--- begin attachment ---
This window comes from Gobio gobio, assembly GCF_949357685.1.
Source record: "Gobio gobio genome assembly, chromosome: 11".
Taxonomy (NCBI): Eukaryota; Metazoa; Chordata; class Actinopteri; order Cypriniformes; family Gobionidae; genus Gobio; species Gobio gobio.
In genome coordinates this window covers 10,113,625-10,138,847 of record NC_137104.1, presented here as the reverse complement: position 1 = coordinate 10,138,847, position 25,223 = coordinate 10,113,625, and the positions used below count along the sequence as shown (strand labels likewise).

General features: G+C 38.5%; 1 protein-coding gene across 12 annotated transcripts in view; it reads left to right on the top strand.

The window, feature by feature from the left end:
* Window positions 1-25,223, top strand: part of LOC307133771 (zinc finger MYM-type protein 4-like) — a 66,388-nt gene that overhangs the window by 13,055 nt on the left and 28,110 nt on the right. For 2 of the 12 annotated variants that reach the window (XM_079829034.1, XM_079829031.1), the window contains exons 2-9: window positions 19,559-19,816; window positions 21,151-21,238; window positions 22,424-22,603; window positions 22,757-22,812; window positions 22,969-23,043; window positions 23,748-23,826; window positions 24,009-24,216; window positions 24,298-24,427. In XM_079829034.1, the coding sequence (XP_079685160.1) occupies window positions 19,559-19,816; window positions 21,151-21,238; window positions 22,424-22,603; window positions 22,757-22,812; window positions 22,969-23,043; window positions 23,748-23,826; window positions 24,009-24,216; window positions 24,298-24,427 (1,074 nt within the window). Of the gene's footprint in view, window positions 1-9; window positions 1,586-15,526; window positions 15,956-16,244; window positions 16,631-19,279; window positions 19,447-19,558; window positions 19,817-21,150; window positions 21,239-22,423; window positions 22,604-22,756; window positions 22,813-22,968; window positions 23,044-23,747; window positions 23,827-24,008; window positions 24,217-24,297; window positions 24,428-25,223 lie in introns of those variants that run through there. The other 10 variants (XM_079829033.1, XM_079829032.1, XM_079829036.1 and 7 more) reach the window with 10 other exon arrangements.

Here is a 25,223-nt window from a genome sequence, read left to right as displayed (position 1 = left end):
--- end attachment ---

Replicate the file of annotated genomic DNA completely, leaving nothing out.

This window comes from Gobio gobio, assembly GCF_949357685.1.
Source record: "Gobio gobio genome assembly, chromosome: 11".
Taxonomy (NCBI): Eukaryota; Metazoa; Chordata; class Actinopteri; order Cypriniformes; family Gobionidae; genus Gobio; species Gobio gobio.
In genome coordinates this window covers 10,113,625-10,138,847 of record NC_137104.1, presented here as the reverse complement: position 1 = coordinate 10,138,847, position 25,223 = coordinate 10,113,625, and the positions used below count along the sequence as shown (strand labels likewise).

General features: G+C 38.5%; 1 protein-coding gene across 12 annotated transcripts in view; it reads left to right on the top strand.

The window, feature by feature from the left end:
* Window positions 1-25,223, top strand: part of LOC307133771 (zinc finger MYM-type protein 4-like) — a 66,388-nt gene that overhangs the window by 13,055 nt on the left and 28,110 nt on the right. For 2 of the 12 annotated variants that reach the window (XM_079829034.1, XM_079829031.1), the window contains exons 2-9: window positions 19,559-19,816; window positions 21,151-21,238; window positions 22,424-22,603; window positions 22,757-22,812; window positions 22,969-23,043; window positions 23,748-23,826; window positions 24,009-24,216; window positions 24,298-24,427. In XM_079829034.1, the coding sequence (XP_079685160.1) occupies window positions 19,559-19,816; window positions 21,151-21,238; window positions 22,424-22,603; window positions 22,757-22,812; window positions 22,969-23,043; window positions 23,748-23,826; window positions 24,009-24,216; window positions 24,298-24,427 (1,074 nt within the window). Of the gene's footprint in view, window positions 1-9; window positions 1,586-15,526; window positions 15,956-16,244; window positions 16,631-19,279; window positions 19,447-19,558; window positions 19,817-21,150; window positions 21,239-22,423; window positions 22,604-22,756; window positions 22,813-22,968; window positions 23,044-23,747; window positions 23,827-24,008; window positions 24,217-24,297; window positions 24,428-25,223 lie in introns of those variants that run through there. The other 10 variants (XM_079829033.1, XM_079829032.1, XM_079829036.1 and 7 more) reach the window with 10 other exon arrangements.

Here is a 25,223-nt window from a genome sequence, read left to right as displayed (position 1 = left end):